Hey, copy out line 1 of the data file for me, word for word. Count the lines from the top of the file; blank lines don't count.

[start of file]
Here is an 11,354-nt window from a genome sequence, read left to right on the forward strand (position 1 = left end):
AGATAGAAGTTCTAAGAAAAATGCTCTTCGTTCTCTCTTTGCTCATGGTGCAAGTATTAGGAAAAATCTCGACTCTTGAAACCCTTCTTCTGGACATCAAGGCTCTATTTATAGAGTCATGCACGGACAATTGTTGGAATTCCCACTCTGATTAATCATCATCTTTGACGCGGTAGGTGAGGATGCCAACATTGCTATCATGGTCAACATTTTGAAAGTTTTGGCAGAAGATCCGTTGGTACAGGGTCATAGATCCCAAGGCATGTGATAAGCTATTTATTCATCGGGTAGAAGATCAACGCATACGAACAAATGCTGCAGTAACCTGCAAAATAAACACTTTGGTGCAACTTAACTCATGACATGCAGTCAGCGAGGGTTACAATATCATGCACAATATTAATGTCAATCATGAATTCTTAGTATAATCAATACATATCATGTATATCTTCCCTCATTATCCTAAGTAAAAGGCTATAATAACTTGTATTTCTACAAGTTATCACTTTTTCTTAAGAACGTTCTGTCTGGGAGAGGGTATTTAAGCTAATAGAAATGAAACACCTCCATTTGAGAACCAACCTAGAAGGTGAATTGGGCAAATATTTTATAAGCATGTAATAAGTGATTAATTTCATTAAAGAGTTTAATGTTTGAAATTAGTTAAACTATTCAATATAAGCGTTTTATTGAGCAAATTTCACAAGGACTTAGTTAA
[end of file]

Here is an 11,354-nt window from a genome sequence, read left to right on the forward strand (position 1 = left end):